Captain Harren turned like a man in a dream and entered his bedroom. And when he emerged he was dressed and groomed with pathetic precision.
      "Mr. Keen," he said, "I—I don't know why I am d-daring to hope for all s-sorts of things. Nothing you have said really warrants it. But somehow I'm venturing to cherish an absurd notion that I may s-see her."
      "Perhaps," said the Tracer, smiling.
      "Mr. Keen! You wouldn't say that if—if there was no chance, would you? You wouldn't dash a fellow's hopes—"
      "No, I wouldn't," said Mr. Keen. "I tell you frankly that I expect to find her."
      "We'll see," said Mr. Keen guardedly. "Come, Captain, don't look that way! Courage, sir! We are about to execute a turning movement; but you look like a Russian general on his way to the south front."
      Harren managed to laugh; they went out, side by side, descended the elevator, and found a cab at the porte-cochère. Mr. Keen gave the directions and followed the Captain into the cab.
      "Now," he said, as they wheeled south, "we are first going to visit the Museum of Inscriptions and have this cipher translation verified. Here is the cipher as I copied it. Hold it tightly, Captain; we've only a few blocks to drive."
      Indeed they were already nearly there. The hansom drew up in front of a plain granite building wedged in between some rather elaborate private dwelling-houses. Over the door were letters of dull bronze:


and the two men descended and entered a wide marble hall lined with glass-covered cabinets containing plaster casts of various ancient inscriptions and a few bronze and marble originals. Several female frumps were nosing the exhibits.
      An attendant in livery stood in the middle distance. The Tracer walked over to him. "I have an appointment to consult Miss Inwood," he whispered.
      "This way, sir," nodded the attendant, and the Tracer signaled the Captain to follow.
      They climbed several marble stairways, crossed a rotunda, and entered a room—a sort of library. Beyond was a door which bore the inscription:


      "Now," said the Tracer of Lost Persons in a low voice to Captain Harren, "I am going to ask you to sit here for a few minutes while I interview the assistant curator. You don't mind, do you?"
      "No, I don't mind," said Harren wearily, "only, when are we going to begin to search for—her?"
      "Very soon—I may say extremely soon," said Mr. Keen gravely. "By the way, I think I'll take that sheet of paper on which I copied the cipher. Thank you. I won't be long."
      The attendant had vanished. Captain Harren sat down by a window and gazed out into the late afternoon sunshine. The Tracer of Lost Persons, treading softly across the carpeted floor, approached the sanctuary, turned the handle, and walked in, carefully closing the door behind him.
      There was a young girl seated at a desk by an open window; she looked up quietly as he entered, then rose leisurely.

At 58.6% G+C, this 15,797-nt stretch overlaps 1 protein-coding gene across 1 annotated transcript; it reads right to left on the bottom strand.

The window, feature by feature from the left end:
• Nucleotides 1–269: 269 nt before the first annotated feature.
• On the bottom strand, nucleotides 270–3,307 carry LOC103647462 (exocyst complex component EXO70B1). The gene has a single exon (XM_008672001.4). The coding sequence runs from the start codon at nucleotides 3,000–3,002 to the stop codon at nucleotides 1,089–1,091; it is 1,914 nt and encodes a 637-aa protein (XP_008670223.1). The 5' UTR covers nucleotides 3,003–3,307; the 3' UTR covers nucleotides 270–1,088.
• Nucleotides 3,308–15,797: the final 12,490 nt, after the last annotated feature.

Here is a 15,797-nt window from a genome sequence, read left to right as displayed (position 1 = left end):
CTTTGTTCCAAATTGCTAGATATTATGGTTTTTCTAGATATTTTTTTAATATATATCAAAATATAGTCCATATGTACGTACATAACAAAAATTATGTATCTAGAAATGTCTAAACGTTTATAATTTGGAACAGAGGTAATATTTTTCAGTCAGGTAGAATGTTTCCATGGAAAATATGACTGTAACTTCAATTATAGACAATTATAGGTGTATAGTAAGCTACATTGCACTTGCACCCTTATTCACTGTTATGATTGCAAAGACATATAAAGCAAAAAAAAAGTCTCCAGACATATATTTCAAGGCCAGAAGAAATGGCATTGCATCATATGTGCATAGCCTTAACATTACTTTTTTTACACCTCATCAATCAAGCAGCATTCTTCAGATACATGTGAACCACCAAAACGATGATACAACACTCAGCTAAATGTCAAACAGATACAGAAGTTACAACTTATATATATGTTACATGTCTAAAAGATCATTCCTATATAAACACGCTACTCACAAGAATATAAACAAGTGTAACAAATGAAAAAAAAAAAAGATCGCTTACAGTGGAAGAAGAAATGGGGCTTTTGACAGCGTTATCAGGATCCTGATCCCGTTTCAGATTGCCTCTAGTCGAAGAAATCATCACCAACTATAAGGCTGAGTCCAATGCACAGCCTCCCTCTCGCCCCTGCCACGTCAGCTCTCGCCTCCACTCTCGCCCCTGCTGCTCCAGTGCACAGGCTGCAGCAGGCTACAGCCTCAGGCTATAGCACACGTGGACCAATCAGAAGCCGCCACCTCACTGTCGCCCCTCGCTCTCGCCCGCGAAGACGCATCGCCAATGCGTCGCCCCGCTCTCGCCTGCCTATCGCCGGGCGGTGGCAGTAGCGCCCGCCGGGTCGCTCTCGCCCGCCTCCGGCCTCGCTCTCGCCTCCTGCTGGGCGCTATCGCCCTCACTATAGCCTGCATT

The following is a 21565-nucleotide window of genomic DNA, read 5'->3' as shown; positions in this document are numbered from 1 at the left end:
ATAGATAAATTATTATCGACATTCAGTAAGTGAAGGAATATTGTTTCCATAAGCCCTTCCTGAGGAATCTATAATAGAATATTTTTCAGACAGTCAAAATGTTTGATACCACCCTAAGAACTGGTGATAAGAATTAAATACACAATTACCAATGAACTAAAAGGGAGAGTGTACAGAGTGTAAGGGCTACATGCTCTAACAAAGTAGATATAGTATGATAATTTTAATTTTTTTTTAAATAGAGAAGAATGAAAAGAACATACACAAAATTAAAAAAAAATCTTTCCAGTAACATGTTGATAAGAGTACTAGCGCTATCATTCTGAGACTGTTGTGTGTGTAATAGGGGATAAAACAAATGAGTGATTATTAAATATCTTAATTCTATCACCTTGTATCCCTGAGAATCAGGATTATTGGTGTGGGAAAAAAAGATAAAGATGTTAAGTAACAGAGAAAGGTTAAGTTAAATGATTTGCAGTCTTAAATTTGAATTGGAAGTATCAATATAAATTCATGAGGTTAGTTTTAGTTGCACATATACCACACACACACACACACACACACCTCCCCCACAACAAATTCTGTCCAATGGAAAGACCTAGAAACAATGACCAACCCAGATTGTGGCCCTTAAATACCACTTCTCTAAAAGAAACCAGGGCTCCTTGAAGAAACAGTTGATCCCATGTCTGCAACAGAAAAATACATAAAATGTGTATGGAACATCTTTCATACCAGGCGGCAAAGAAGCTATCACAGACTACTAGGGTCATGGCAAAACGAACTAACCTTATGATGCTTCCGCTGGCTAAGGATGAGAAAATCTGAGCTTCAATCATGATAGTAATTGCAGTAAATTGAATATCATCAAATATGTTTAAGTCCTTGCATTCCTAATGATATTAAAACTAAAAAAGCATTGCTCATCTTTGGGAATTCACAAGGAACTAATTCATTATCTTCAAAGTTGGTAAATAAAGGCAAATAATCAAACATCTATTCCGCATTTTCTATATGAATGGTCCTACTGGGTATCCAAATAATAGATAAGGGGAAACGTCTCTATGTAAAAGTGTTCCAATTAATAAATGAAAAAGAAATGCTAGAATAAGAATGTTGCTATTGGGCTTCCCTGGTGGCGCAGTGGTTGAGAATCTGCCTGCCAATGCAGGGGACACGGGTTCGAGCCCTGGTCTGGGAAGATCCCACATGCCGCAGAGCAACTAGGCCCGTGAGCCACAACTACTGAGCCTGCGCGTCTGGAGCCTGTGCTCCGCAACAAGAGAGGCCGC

"Miss Inwood?"
      She was slender, dark-eyed, dark-haired—a lovely, wholesome young creature; gracious and graceful. And that was all—for the Tracer of Lost Persons could not see through the eyes of Captain Harren, and perhaps that is why he was not able to discern a miracle of beauty in the pretty girl who confronted him—no magic and matchless marvel of transcendent loveliness—only a quiet, sweet-faced, dark-eyed young girl whose features and figure were attractive in the manner that youth is always attractive. But then it is a gift of the gods to see through eyes anointed by the gods.
      The Tracer touched his gray mustache and bowed; the girl bowed very sweetly.
      "You are Mr. Keen," she said; "you have an inscription for me to translate."
      "A mystery for young eyes to interpret," he said, smiling. "May I sit here—and tell my story before I show you my inscription?"
      "Please do," she said, seating herself at her desk and facing him, one slender white hand supporting the oval of her face.
      The Tracer drew his chair a little forward. "It is a curious matter," he said. "May I give you a brief outline of the details?"
      "By all means, Mr. Keen."
      "Then let me begin by saying that the inscription of which I have a copy was probably scratched upon a window pane by means of a diamond."
      "Oh! Then—then it is not an ancient inscription, Mr. Keen."
      "The theme is ancient—the oldest theme in the world—love! The cipher is old—as old as King Solomon." She looked up quickly. The Tracer, apparently engrossed in his own story, went on with it. "Three years ago the young girl who wrote this inscription upon the window pane of her—her bedroom, I think it was—fell in love. Do you follow me, Miss Inwood?"
      Miss Inwood sat very still—wide, dark eyes fixed on him.
      "Fell in love," repeated the Tracer musingly, "not in the ordinary way. That is the point, you see. No, she fell in love at first sight; fell in love with a young man whom she never before had seen, never again beheld—and never forgot. Do you still follow me, Miss Inwood?"
      She made the slightest motion with her lips.
      "No," mused the Tracer of Lost Persons, "she never forgot him. I am not sure, but I think she sometimes dreamed of him. She dreamed of him awake, too. Once she inscribed a message to him, cutting it with the diamond in her ring on the window pane—"
      A slight sound escaped from Miss Inwood's lips. "I beg your pardon," said the Tracer, "did you say something?"
      The girl had risen, pale, astounded, incredulous.
      "Who are you?" she faltered. "What has this—this story to do with me?"
      "Child," said the Tracer of Lost Persons, "the Seal of Solomon is a splendid mystery. All of heaven and earth are included within its symbol. And more, more than you dream of, more than I dare fathom; and I am an old man, my child—old, alone, with nobody to fear for, nothing to dread, not even the end of all—because I am ready for that, too. Yet I, having nothing on earth to dread, dare not fathom what that symbol may mean, nor what vast powers it may exert on life. God knows. It may be the very signet of Fate itself; the sign manual of Destiny."
      He drew the paper from his pocket, unrolled it, and spread it out under her frightened eyes.
      "That!" she whispered, steadying herself blindly against the arm he offered. She stood a moment so, then, shuddering, covered her eyes with both hands. The Tracer of Lost Persons looked at her, turned and opened the door.
      "Captain Harren!" he called quietly. Harren, pacing the anteroom, turned and came forward. As he entered the door he caught sight of the girl crouching by the window, her face hidden in her hands, and at the same moment she dropped her hands and looked straight at him.
      "You!" she gasped.
      The Tracer of Lost Persons stepped out, closing the door. For a moment he stood there, tall, gaunt, gray, staring vacantly into space.
      "She was beautiful—when she looked at him," he muttered.
      For another minute he stood there, hesitating, glancing backward at the closed door. Then he went away, stooping slightly, his top hat held close against the breast of his tightly buttoned frock coat.